Pychyl explains that procrastination is often triggered by self-doubt and is kind of like a coping mechanism. Putting something off allows us to avoid the negative emotions that we associate with that particular task, whether it’s stress, frustration, anxiety, or boredom. So when you choose to scroll through your Facebook news feed instead of study for that upcoming exam, it’s probably because you’re feeling anxious about performing well and want to avoid that unpleasant emotion, even if it’s just for a few minutes. Our self-doubt and fear of failure also prevent us from putting forth our best effort and sometimes even lead us to actively sabotage our efforts. We would rather have people think that we lack effort than ability, so we subconsciously make the decision to study less or leave projects unfinished.

This cognitive strategy is known as self-handicapping and can take many forms, from substance abuse to poor sleeping habits to procrastination. Oddly enough, we don’t only procrastinate because we worry about performing inadequately; in some cases we put things off because we’re afraid that succeeding will raise other people’s expectations of us and that we won’t be able to live up to those expectations the next time around.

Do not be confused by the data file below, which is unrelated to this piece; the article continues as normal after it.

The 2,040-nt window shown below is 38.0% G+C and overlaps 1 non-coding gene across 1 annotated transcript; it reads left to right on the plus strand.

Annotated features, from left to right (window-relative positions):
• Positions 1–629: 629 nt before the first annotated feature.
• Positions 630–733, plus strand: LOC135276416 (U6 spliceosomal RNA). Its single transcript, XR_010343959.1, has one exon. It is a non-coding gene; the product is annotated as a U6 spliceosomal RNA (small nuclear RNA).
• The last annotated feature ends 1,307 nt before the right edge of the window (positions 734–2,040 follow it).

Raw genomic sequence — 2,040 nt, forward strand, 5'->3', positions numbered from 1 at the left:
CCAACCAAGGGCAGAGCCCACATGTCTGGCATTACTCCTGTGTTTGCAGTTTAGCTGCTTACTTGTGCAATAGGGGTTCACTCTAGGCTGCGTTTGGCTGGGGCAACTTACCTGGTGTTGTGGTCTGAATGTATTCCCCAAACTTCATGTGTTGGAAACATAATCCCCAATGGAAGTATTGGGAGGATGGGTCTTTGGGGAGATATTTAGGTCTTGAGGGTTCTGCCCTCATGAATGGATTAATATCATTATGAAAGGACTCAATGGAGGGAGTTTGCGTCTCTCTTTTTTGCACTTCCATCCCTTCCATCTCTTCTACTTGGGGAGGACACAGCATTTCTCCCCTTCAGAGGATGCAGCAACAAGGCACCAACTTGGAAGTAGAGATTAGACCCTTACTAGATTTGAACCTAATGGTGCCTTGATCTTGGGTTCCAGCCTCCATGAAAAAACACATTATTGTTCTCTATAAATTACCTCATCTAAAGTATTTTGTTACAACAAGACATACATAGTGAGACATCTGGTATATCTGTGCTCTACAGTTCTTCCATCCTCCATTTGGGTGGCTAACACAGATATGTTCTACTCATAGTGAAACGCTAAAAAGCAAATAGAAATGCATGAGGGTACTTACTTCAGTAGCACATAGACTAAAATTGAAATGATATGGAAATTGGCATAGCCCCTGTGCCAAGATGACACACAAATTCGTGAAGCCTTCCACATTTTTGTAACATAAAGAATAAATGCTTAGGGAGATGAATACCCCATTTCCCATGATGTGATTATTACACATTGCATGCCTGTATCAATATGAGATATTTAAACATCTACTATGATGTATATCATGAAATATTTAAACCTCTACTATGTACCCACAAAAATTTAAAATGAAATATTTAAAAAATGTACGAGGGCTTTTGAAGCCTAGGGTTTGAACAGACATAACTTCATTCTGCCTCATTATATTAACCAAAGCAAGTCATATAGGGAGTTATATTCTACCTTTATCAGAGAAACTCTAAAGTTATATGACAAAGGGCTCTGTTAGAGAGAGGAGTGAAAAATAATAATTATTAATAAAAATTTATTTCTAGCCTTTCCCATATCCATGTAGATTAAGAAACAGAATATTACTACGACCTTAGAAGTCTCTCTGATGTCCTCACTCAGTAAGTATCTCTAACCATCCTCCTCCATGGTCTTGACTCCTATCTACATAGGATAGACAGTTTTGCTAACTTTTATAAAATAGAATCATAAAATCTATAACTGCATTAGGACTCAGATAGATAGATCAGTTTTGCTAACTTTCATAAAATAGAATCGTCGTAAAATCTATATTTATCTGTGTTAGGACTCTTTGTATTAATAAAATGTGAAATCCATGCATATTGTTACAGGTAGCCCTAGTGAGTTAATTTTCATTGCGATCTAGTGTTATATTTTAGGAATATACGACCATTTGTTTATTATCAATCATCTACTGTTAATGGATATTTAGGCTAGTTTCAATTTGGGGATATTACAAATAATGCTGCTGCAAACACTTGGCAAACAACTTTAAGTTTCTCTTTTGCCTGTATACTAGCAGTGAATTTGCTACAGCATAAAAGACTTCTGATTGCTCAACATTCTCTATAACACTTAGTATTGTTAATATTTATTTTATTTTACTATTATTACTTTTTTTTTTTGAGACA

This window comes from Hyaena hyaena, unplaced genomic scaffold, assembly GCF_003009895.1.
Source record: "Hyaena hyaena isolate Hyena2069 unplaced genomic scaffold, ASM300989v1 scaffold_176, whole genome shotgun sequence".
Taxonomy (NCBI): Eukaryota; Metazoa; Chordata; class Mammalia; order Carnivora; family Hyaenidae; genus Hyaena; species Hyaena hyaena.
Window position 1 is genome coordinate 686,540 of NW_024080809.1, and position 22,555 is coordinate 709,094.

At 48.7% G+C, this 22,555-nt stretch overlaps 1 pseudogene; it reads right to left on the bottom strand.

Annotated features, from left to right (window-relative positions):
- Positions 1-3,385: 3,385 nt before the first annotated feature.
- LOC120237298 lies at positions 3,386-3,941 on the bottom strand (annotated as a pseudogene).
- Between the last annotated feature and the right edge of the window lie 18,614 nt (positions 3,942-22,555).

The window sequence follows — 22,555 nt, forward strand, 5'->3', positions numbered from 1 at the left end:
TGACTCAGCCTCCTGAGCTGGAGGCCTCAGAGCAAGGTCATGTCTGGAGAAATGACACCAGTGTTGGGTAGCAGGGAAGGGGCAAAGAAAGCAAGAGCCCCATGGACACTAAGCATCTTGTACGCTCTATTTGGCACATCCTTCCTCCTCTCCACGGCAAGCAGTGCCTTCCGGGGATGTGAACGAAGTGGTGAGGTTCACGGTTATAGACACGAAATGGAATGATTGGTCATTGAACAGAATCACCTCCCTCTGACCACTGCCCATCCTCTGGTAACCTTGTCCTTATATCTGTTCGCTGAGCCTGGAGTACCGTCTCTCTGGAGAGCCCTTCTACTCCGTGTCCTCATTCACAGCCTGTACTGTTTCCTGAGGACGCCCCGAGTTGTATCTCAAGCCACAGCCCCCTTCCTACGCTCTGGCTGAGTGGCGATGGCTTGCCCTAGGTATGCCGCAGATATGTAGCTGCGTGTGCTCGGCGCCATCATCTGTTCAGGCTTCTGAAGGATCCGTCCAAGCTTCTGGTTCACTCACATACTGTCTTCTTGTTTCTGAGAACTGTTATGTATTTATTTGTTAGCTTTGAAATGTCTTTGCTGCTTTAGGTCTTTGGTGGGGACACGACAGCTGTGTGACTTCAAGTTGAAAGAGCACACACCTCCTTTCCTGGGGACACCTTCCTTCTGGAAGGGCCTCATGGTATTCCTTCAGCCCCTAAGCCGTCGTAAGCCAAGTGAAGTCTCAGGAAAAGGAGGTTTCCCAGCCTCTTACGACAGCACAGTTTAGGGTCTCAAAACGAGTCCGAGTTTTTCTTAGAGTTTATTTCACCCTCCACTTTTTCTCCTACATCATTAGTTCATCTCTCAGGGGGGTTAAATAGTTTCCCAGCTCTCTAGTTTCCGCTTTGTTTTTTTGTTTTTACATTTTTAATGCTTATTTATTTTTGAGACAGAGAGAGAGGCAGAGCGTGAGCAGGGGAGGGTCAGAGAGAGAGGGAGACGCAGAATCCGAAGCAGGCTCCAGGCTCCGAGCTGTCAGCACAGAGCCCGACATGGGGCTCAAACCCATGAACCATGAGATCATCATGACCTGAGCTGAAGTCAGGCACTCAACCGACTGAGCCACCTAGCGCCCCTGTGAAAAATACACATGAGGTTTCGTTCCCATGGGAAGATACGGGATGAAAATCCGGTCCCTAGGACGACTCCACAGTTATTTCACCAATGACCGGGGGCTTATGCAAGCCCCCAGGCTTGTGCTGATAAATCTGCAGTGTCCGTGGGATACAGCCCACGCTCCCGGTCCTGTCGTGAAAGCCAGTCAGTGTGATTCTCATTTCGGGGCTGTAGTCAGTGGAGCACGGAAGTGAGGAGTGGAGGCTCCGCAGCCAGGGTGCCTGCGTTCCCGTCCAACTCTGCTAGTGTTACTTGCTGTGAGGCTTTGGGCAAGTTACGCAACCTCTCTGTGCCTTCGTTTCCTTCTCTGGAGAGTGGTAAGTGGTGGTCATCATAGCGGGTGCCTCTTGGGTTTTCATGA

Research also shows that we’re more likely to handicap ourselves when the stakes are higher. A study by leading procrastination researcher and professor of psychology at DePaul University Joseph Ferrari together with APS Fellow Dianne Tice, found that students were more likely to hold off on studying for a test when they were told it was a meaningful evaluation of their abilities. When they were told that they were only taking the test for fun, they diligently prepared for it. But when they thought the test real, they protected themselves by not trying too hard.